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Earith shown within Cambridgeshire
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Earith is a village and civil parish in the Fens of Cambridgeshire, England. It lies south of Chatteris and east of Huntingdon, in the District of Huntingdonshire. At Earith, two artificial diversion channels of the River Great Ouse, the Old Bedford River and the New Bedford River, leave the river on a course to Denver Sluice near Downham Market, where they rejoin the Great Ouse in its tidal part. At the 2001 census, it had a population of 1,677.
The village has a post office, a Tandoori Takeway, a Hair Salon, one pub (The Crown), a part-time surgery and a school. In June 2013 the Riverview Pub was converted into Earith Tearooms. The village does not have a parish church.
A business now occupies what was once the National School, and the Wesleyan chapel, erected in 1828, is now a private house.
Two large lakes were formed to the north of the village during gravel quarrying in the 1960s. Today the site is home to a fishery.
To the north east of the village, between the Old Bedford River and the New Bedford River lies the remains of an English Civil War fort known as Earith Bulwark. It is believed to have been constructed as early as 1643, to fortify the crossing point of the River Great Ouse. Many fenland inhabitants resented the Royalists because they believed that the King's drainage projects undertaken by Dutch engineer Cornelius Vermuyden, had damaged their livelihoods (his Forty Foot Drain had been completed in 1637). Today, the fort is visible as a series of earthworks only, showing a square fort design with ditches and corner bastions. It is similar in design to Fort Nassau in the Netherlands. During the Second World War, a machine gun turret was built on the south bastion.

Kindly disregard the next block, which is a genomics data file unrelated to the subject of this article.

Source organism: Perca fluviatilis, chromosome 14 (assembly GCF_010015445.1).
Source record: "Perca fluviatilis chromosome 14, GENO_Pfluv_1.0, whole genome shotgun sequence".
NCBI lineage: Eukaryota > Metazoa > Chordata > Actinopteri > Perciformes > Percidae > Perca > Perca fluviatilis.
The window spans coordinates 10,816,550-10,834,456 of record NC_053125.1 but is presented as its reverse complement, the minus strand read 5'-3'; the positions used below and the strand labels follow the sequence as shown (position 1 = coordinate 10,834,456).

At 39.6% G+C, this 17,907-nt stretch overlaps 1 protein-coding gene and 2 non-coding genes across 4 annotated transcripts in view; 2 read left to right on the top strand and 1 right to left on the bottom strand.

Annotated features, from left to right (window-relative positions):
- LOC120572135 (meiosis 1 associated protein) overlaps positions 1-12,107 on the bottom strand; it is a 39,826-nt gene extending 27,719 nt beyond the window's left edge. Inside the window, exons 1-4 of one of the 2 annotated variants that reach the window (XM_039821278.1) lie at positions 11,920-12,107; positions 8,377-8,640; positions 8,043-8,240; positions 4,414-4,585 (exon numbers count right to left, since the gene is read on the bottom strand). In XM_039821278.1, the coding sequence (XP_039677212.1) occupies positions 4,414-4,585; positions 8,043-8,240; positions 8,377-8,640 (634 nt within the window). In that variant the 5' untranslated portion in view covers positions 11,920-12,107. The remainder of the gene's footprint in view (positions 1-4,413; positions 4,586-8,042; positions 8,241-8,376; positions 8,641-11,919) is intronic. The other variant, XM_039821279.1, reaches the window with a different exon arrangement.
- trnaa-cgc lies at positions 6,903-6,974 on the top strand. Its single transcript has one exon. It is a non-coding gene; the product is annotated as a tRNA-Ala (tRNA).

In 1947, there was the "Battle of Earith Gap". Melting snow had built up in the Fenland waterways, unable to be released into the sea because of high tides. On 17 March a 50 yards (46 m) gap was torn in the river bank, and water poured out to flood the Fen farms for five days. Eventually the breach was blocked with amphibious vehicles while more orthodox repair work was carried out.
On 17 January 1942 a number of RAF serviceman were killed in a crash involving a Hurricane from 61 Operational Training Unit and a Stirling bomber. The Stirling was flying from RAF Oakington with 7 Squadron and the accident occurred just north of Earith Bridge. 
The village was connected to the railway network in 1865, with a railway station located to the east of the village, in an area named Earith Bridge, on the Ely and St Ives Railway. Passenger services were discontinued in 1931, and the Earith section of railway was closed in 1958.
Stagecoach in Huntingdonshire and Whippet Coaches operate bus routes that serve Earith. Whippet Coaches routes 21 and 22A, and the Busway A service of Stagecoach in Huntingdonshire, connect Earith to Somersham and St Ives. At peak times, the Stagecoach route continues via the Cambridgeshire Guided Busway to Cambridge.
Media related to Earith at Wikimedia Commons